Deep in the jungle, Ann awakens among the skeletons of previous sacrifices, and watches Kong as he looks at a giant ape's skull in his lair. While he is distracted, she attempts to escape, but is caught. After he pushes her over in retaliation, she discovers his love of her pratfalls, and entertains him with them for awhile until he becomes upset that she will do no more. Ann fears for her life while Kong, overcome with new and strange emotions, leaves her to return to solitude. With the crewmen's travels having led them to a fallen tree bridging a chasm, they begin to cross, only to have Kong come and shake them off before throwing the log down, leaving few sailors, including Driscoll and Denham, alive. However, they are almost immediately attacked by the Carnictises that live in the sludge river at the crevice's bottom. As Ann treks through the jungle, she finds herself being chased by a Vastatosaurus rex. However, Kong returns and saves her by charging at the beast with a punch, but another V-rex comes in to fight as well. Just as the Weta-rexes and Arachno-claws begin to swarm the chasm's survivors, Baxter and the rest of the Venture crew come to their rescue. Unlike the rest, Jack opts to continue into the jungle to go after Ann, while Denham persuades Englehorn to use his expertise in live-animal capture to trap Kong.
Now fighting three V-rexes, Kong uproots a tree and drives it through one of their necks before flinging the carcass off a nearby cliff. Because of his desire to protect Ann, he fights with more voracity and purpose than he ever has. After dropping into the chasm and fighting a V-rex through the vines all the way to its floor, Kong breaks the jaw of the last V-rex and beats his chest in celebration before calming down to watch the sun rise with Ann. However, that night Driscoll arrives at Kong's lair and wakes the sleeping Ann to take her away. However, they manage to wake both the flock of Terapusmordaxes sleeping above and Kong himself, who prepares to attack Driscoll before seeing a Terapusmordax attempting to fly away with Ann, and begins to fight them instead, giving Driscoll and Ann a chance to escape by climbing down cliffside vines, grabbing onto a flying Terapusmordax before dropping into the river below. When they reach the wall, Kong has caught up. Just as they cross the gate, Kong breaks through and the crew of the Venture attempts to capture him with nets and gas, but to no avail. As they retreat, Kong chases them to the rocky shore where his leg is speared with a harpoon, and one final bottle of chloroform thrown by Denham takes the beast down as Ann watches in tears.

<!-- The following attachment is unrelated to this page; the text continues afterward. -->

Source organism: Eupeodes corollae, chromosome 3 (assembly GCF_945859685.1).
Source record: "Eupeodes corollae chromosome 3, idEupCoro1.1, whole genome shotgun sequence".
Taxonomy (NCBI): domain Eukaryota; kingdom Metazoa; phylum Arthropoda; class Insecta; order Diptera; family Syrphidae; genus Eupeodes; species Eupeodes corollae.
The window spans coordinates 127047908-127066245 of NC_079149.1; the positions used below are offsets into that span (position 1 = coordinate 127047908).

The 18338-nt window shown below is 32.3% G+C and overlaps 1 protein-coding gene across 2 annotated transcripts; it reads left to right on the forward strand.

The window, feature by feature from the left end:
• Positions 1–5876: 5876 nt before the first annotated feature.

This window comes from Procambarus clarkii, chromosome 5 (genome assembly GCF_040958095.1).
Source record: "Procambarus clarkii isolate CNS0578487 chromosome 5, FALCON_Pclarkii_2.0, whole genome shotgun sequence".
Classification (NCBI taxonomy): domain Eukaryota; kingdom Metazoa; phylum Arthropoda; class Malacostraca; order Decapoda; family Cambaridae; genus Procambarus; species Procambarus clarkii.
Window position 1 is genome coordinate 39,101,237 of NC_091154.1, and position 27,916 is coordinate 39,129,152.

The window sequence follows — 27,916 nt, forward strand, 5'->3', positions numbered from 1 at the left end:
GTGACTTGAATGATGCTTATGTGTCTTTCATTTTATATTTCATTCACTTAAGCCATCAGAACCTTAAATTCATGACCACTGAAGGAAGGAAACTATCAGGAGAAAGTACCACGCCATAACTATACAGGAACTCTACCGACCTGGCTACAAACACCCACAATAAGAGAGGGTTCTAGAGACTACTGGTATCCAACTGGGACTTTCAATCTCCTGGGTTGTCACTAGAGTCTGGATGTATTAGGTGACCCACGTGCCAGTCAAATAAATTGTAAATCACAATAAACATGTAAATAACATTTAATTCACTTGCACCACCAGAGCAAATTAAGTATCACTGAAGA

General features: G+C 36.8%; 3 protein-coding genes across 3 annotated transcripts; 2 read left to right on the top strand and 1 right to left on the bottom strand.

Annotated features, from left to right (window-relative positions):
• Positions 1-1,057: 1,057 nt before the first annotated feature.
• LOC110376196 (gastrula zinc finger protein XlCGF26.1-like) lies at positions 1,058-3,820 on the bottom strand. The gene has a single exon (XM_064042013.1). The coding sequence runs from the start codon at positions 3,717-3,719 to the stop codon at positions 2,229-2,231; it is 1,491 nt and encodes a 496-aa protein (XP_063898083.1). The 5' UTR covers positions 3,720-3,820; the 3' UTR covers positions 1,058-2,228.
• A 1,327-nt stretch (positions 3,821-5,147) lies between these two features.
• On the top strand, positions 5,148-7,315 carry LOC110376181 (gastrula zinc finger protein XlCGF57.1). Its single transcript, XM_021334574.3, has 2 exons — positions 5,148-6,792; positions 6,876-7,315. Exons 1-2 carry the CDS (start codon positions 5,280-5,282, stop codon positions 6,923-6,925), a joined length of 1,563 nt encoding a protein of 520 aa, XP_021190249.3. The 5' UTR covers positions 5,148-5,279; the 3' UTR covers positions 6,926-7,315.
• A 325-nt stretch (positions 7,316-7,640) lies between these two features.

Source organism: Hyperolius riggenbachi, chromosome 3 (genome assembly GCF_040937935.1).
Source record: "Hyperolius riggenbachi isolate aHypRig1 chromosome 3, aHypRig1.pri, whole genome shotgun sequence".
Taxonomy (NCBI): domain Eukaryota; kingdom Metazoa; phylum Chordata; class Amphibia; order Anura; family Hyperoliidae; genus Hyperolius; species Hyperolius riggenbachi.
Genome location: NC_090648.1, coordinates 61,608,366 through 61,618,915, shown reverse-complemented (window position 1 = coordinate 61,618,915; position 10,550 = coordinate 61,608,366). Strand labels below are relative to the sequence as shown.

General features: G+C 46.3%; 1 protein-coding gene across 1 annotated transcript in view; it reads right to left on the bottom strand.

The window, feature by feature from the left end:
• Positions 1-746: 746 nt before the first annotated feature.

Months later, back in New York, Driscoll and Preston watch as Denham unveils Kong to the viewing public. However, Preston reveals that no matter how much money was offered, Ann had refused to participate in the show. The defeated and depressed Kong, on realizing that the girl before him is not Ann, breaks free of his chains and bursts through the front of the theater and into Times Square to search for her. The real Ann quickly approaches him, and he picks her up and begins his ascent up the Empire State Building. When he reaches the top, the sun is beginning to rise, and he sets Ann down in order to swat at the attacking biplanes, sustaining heavy fire in the process. Ann climbs up to be with him, but he begins to slip from the top. With his grip lessening, Kong takes one last look at Ann before allowing himself to plummet into the street below. Driscoll then approaches to comfort her while on the street below, Denham approaches Kong's corpse and brushes aside the buzz of the crowd surrounding Kong by proclaiming that "It was beauty, killed the beast."
Differences from the film
- Aside from the many aspects of the film that are cut out or shortened, the comic differs little from the film upon which it is based.
- Preston, while escorting Bruce Baxter and Ann Darrow aboard, assures them that the unpleasant smell will disperse quickly. These lines are present in the film's novelization.
- The film crew meets the natives of Skull Island on a cliff overlooking their village, while in the film they walk into it from the coast before they are discovered.
- While fighting the Vastatosaurus rexes, Kong kills the second of their number by ramming a sharp branch through the back of its throat and out of its head, as opposed to the film's more tame bashing-in of its head.
The Brontosaurus stampede